FAA Head Vows Increase in Boeing Oversight

The agency is shifting to a more proactive approach in monitoring the company’s safety culture, FAA Administrator Mike Whitaker told lawmakers.

FAA Administrator Michael Whitaker testified on Boeing and aviation safety before the Senate Commerce Committee Thursday. [C-SPAN screenshot]

Boeing can expect the FAA to take a more hands-on approach when it comes to monitoring aircraft construction until the manufacturer can demonstrate it has established an adequate safety culture, FAA Administrator Mike Whitaker told the U.S. Senate Commerce Committee on Thursday.

"This is about systemic change, and there’s a lot of work to be done. It's the beginning of a long journey," Whitaker told the Senate panel during the hearing.

In recent years, Boeing has worked to rebuild its reputation following two 737 crashes in 2018 and 2019, respectively, that killed 346. Earlier this year, after a door plug dislodged from a Alaska Airlines 737 Max 9 midflight, leading to rapid decompression, an investigation found a lack of oversight during the building of the fuselage, Whitaker told the lawmakers.

Whitaker said the fact that workers forgot to install the four bolts meant to hold the door in place demonstrated that the FAA's approach to oversight was "too hands off, too focused on paperwork audits, and not focused enough on inspections."

According to Whitaker, the agency is shifting to a much more proactive approach. For starters, Boeing has been tasked to develop a much more safety-conscious culture. Among the changes the company has outlined include more training for its employees, less travel work, and  encouraging employees to speak up if they see potential safety issues.

Safety Culture

“Since January, Boeing has taken immediate containment actions to ensure the safety of our 737-9s," Boeing said in a statement to FLYING. "We also slowed production and took a disciplined look at every facet of our production operations. We listened to our employees, engaged transparently with our regulator, welcomed the findings and recommendations from the FAA's Aircraft Certification, Safety and Accountability Act (ACSAA) panel review, and invited scrutiny from customers and independent experts."

The aerospace giant used the information gathered to develop what it described as " a comprehensive plan to strengthen Boeing's safety management, quality assurance and safety culture."

"Boeing’s safety and quality plan addresses several improvement areas with actions that generally align to four focus areas: investing in workforce training, simplifying manufacturing plans and processes, eliminating defects, and elevating our safety and quality culture, along with measures to continuously monitor and manage the health of our production system," the company said.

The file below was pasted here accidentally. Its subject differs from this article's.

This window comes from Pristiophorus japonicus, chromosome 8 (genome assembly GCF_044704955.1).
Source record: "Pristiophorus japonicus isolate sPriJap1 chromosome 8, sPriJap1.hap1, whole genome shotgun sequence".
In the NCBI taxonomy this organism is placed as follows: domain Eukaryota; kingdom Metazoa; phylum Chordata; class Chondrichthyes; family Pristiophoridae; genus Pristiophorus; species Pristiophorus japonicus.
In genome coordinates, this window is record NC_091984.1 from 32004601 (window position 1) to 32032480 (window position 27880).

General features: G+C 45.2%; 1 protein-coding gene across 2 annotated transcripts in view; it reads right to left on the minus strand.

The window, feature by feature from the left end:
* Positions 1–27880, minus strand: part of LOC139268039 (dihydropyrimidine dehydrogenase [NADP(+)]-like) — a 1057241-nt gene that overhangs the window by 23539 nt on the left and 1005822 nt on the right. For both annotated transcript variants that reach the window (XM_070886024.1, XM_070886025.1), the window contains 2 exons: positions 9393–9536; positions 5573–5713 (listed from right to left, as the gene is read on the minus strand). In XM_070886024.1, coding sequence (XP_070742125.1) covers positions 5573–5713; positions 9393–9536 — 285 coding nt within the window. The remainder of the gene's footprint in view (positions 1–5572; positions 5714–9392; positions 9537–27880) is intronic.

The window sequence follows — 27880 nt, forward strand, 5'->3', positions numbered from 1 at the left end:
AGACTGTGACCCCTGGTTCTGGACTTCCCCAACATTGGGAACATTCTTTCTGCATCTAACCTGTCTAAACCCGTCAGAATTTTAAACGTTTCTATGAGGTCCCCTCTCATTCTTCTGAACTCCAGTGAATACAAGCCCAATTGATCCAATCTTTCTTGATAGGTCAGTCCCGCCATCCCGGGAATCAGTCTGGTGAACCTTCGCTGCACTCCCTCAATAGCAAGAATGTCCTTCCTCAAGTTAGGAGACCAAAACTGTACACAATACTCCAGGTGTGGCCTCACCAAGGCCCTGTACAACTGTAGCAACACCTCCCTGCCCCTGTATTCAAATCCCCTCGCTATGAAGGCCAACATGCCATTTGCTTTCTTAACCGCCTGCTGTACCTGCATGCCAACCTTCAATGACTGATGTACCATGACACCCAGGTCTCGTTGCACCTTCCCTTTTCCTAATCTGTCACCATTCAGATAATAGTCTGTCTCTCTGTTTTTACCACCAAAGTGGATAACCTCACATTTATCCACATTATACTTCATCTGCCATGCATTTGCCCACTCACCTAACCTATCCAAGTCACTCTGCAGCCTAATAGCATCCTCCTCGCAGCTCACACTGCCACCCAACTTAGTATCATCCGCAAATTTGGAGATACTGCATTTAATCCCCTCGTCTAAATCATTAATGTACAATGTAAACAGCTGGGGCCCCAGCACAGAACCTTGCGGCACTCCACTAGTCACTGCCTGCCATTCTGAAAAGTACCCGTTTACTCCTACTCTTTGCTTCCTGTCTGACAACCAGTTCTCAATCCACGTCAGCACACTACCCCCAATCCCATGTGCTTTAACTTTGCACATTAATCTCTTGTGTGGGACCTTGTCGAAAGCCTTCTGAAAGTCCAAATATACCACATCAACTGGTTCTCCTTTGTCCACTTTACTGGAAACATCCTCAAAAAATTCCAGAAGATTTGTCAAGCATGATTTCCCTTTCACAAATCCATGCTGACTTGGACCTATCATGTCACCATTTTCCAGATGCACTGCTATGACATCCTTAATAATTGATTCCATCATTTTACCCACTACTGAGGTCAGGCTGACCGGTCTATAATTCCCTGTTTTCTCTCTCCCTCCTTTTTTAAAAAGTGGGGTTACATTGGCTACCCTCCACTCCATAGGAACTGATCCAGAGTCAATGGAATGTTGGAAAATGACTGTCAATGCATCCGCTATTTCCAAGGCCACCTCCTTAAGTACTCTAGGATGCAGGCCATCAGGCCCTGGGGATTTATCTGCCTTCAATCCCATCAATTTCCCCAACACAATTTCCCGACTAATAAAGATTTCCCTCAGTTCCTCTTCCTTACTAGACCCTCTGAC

Until the FAA is satisfied that Boeing has achieved this safety culture, the agency will continue with the enhanced oversight in the form of FAA inspectors in Boeing facilities and that of its component manufacturers, such as Spirit AeroSystems in Wichita, Kansas, where the fuselages of the 737s are made.

Whitaker said there are now more than 30 inspectors on-site at Boeing and Spirit, and the FAA is hiring more people, as it wants to have 55 inspectors in place. He also said the FAA will insist upon having a clear view of internal employee safety reports.

In recent months, reports have emerged that Boeing employees have been reluctant to report safety issues to management as the people who did so were sometimes retaliated against. 

Whitaker reminded the senators that air travel continues to be the "safest way of travel by a very, very large margin," and the FAA planned "to keep it that way."

WATCH: Michael Whitaker testifies before the Senate Commerce Committee

Meg Godlewski has been an aviation journalist for more than 24 years and a CFI for more than 20 years. If she is not flying or teaching aviation, she is writing about it. Meg is a founding member of the Pilot Proficiency Center at EAA AirVenture and excels at the application of simulation technology to flatten the learning curve. Follow Meg on Twitter @2Lewski.

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